Transphobia, and other forms of prejudice pervade society, including internalised within marginalised groups and their allies. AHS+ people and communities are not a special case, freed by the powers of our awesome rationality from the habits of wider society. Sometimes we will be wrong on certain issues or be made aware of prejudices we didn’t even realise we had internalised, and we will need to re-evaluate our positions. We should expect AHS+ communities to be at the forefront of challenging these prejudices – and compared to wider society we are – but expecting them to be entirely eradicated may be a target we can only strive for.
We’re the good guys
It is absolutely no coincidence that the rise of AHS+ movements has coincided in the West with a rapid expansion of LGBTQ rights and equalities. LGBTQ people are significantly overrepresented in nonreligious communities and the leadership of AHS+ groups. Ask many AHS+ people what our movement’s bigger successes have been and the rapid expansion of access to same-sex marriage is likely to be a very popular answer.
Many of us have got so used to seeing ourselves as the ‘good guys’ on gay and lesbian issues, or at least seen religious fundamentalists as so clearly the ‘bad guys’, that we’ve become overconfident in this status and blind to how we’ve fallen short.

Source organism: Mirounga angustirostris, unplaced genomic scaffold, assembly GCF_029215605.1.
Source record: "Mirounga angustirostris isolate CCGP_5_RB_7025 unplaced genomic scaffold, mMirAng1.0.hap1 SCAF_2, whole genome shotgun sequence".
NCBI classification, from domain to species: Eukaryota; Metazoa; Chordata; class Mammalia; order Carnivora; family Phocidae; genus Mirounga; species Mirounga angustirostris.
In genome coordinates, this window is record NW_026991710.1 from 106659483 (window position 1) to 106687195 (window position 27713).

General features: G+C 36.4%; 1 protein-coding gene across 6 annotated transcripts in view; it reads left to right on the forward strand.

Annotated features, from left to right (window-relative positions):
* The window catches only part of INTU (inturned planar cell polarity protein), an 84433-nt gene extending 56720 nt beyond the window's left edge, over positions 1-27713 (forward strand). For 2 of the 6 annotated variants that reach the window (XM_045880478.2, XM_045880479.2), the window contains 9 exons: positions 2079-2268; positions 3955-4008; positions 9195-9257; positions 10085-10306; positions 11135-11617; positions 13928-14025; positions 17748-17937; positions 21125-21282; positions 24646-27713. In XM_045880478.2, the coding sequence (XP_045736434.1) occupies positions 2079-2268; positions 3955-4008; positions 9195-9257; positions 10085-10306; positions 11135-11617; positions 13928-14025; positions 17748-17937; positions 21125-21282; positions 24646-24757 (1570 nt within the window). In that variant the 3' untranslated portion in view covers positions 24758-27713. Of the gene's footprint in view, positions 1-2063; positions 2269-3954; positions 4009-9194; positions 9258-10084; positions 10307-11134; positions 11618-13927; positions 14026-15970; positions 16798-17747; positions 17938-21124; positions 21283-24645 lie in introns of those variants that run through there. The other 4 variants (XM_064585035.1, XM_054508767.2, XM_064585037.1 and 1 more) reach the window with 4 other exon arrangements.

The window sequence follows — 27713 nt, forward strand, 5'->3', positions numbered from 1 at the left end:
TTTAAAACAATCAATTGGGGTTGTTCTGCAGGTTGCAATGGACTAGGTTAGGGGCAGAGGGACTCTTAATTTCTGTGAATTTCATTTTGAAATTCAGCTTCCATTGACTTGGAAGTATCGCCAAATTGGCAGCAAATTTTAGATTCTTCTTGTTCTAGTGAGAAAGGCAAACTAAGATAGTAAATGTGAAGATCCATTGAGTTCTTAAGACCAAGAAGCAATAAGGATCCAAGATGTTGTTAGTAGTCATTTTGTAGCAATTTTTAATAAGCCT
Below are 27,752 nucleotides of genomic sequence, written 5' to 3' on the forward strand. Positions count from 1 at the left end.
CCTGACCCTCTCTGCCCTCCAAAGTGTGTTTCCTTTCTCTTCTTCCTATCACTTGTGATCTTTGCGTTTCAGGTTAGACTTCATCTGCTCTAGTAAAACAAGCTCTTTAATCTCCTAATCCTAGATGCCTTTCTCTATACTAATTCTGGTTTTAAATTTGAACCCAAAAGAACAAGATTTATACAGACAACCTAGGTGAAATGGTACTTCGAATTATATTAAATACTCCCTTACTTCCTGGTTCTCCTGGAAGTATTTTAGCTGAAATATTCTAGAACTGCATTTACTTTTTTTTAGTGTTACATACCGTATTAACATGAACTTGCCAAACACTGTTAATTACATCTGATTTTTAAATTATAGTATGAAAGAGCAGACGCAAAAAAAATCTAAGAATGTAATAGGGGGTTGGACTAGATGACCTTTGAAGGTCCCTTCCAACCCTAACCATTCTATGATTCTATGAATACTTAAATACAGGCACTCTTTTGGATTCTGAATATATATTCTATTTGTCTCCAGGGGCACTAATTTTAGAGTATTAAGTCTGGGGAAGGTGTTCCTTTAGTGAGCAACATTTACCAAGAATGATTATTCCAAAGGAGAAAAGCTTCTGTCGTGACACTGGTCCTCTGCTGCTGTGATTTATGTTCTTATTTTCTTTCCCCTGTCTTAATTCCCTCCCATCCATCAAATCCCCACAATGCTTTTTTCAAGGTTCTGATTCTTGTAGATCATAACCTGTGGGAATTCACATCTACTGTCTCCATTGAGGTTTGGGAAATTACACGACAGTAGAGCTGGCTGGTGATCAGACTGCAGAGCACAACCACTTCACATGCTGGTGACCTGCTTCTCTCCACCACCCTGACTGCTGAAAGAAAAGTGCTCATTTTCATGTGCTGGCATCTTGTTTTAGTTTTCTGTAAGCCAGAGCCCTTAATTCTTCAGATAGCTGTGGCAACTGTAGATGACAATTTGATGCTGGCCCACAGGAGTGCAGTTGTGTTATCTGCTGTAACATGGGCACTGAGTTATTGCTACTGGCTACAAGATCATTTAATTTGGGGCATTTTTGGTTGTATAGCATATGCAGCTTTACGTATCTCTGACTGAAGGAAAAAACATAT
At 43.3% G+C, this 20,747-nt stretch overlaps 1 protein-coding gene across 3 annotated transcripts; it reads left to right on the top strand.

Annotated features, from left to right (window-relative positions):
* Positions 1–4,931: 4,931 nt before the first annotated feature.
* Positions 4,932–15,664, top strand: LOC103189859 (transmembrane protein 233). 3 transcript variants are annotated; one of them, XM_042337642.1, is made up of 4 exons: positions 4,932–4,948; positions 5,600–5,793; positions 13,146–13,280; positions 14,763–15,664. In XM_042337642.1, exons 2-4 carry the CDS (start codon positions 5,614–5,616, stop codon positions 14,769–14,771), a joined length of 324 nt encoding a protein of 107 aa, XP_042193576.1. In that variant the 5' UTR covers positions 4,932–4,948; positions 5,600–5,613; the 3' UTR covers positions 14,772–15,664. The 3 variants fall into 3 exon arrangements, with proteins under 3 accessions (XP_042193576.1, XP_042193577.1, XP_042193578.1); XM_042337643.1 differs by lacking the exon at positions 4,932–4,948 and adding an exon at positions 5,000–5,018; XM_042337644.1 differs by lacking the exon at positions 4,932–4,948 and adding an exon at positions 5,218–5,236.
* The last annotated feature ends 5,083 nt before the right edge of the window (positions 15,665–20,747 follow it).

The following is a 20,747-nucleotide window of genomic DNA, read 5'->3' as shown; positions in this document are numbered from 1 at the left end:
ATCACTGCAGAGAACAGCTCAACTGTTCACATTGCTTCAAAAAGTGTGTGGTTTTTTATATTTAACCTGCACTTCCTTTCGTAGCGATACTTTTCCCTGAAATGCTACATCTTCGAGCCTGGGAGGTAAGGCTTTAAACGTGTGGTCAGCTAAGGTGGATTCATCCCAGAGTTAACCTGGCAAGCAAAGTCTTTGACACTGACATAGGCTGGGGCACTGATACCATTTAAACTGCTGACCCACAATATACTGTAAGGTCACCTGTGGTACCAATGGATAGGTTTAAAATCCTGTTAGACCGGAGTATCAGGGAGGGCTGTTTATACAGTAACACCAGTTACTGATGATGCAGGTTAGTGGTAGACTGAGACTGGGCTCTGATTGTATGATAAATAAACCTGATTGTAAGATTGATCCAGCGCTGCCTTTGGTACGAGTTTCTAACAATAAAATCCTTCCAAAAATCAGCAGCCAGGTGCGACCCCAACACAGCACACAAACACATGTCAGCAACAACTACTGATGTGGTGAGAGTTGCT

There was a time where homophobia was so widespread in society that it didn’t need to hide under the umbrella of religion. For many AHS+ groups, it doesn’t matter how you dress up your homophobia in pseudo-secular terms, we still see that as a problem of religion, or religious -like dogmatism. We need to treat transphobia the same.
Edge lords, contrarians and the ‘intellectual dark web’
Religious privilege and the strong societal taboo against criticising it means AHS+ activism has attracted those more willing (or by virtue of their privilege more able) to transgress. But this willingness to offend and attack societal norms in pursuit of a fairer, more rational world, has mutated. Some AHS+ people like to see themselves as contrarians, bravely questioning anything, unencumbered by the “intellectual weakness” that comes from considering others’ emotions. While we still have a long way to go, the increased normalisation of non-religious views and criticism of religion has led some of these people to seek new ‘edgier’ issues.
Thanks for reading
To my trans and non-binary friends, who may feel worried that there isn’t a space in the AHS+ community for you, where you will be safe, valued and affirmed, I’m so sorry. I will continue to work hard to make sure you are welcome, at least here.
Everyone, please let me know what you thought of this article and if you want to read more. This certainly won’t be my last post on this topic.
Are there trans and trans-supporting activists in the AHS+ community, you’d like me to interview? Would you be interested in an article reaching out to people in our community who buy into anti-trans ideas? Would you prefer an article which was more focussed on possible solutions?
If you value this content and are able to financially support it, that would be great. Just a couple of pounds a month would help with hosting and other costs, and one day help expand our operations.